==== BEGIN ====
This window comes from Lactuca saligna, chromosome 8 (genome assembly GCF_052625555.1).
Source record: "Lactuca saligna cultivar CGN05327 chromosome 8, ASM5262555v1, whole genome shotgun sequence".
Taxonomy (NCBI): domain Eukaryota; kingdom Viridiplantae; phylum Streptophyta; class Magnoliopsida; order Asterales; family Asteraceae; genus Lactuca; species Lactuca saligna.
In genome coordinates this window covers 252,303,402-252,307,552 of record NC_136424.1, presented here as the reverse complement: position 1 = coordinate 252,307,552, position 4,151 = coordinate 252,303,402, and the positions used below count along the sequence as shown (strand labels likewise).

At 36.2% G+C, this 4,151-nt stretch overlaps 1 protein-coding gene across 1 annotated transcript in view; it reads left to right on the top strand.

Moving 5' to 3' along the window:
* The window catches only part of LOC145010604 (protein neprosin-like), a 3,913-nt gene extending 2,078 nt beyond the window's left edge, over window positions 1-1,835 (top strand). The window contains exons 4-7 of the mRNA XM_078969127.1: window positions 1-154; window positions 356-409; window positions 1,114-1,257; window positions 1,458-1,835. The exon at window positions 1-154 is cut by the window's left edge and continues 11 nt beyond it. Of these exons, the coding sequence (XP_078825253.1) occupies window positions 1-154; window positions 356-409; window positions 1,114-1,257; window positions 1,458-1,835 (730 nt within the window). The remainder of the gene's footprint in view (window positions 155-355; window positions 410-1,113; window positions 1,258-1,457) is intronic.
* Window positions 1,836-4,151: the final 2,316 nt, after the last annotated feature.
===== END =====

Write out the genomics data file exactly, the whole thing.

This window comes from Lactuca saligna, chromosome 8 (genome assembly GCF_052625555.1).
Source record: "Lactuca saligna cultivar CGN05327 chromosome 8, ASM5262555v1, whole genome shotgun sequence".
Taxonomy (NCBI): domain Eukaryota; kingdom Viridiplantae; phylum Streptophyta; class Magnoliopsida; order Asterales; family Asteraceae; genus Lactuca; species Lactuca saligna.
In genome coordinates this window covers 252,303,402-252,307,552 of record NC_136424.1, presented here as the reverse complement: position 1 = coordinate 252,307,552, position 4,151 = coordinate 252,303,402, and the positions used below count along the sequence as shown (strand labels likewise).

At 36.2% G+C, this 4,151-nt stretch overlaps 1 protein-coding gene across 1 annotated transcript in view; it reads left to right on the top strand.

Moving 5' to 3' along the window:
* The window catches only part of LOC145010604 (protein neprosin-like), a 3,913-nt gene extending 2,078 nt beyond the window's left edge, over window positions 1-1,835 (top strand). The window contains exons 4-7 of the mRNA XM_078969127.1: window positions 1-154; window positions 356-409; window positions 1,114-1,257; window positions 1,458-1,835. The exon at window positions 1-154 is cut by the window's left edge and continues 11 nt beyond it. Of these exons, the coding sequence (XP_078825253.1) occupies window positions 1-154; window positions 356-409; window positions 1,114-1,257; window positions 1,458-1,835 (730 nt within the window). The remainder of the gene's footprint in view (window positions 155-355; window positions 410-1,113; window positions 1,258-1,457) is intronic.
* Window positions 1,836-4,151: the final 2,316 nt, after the last annotated feature.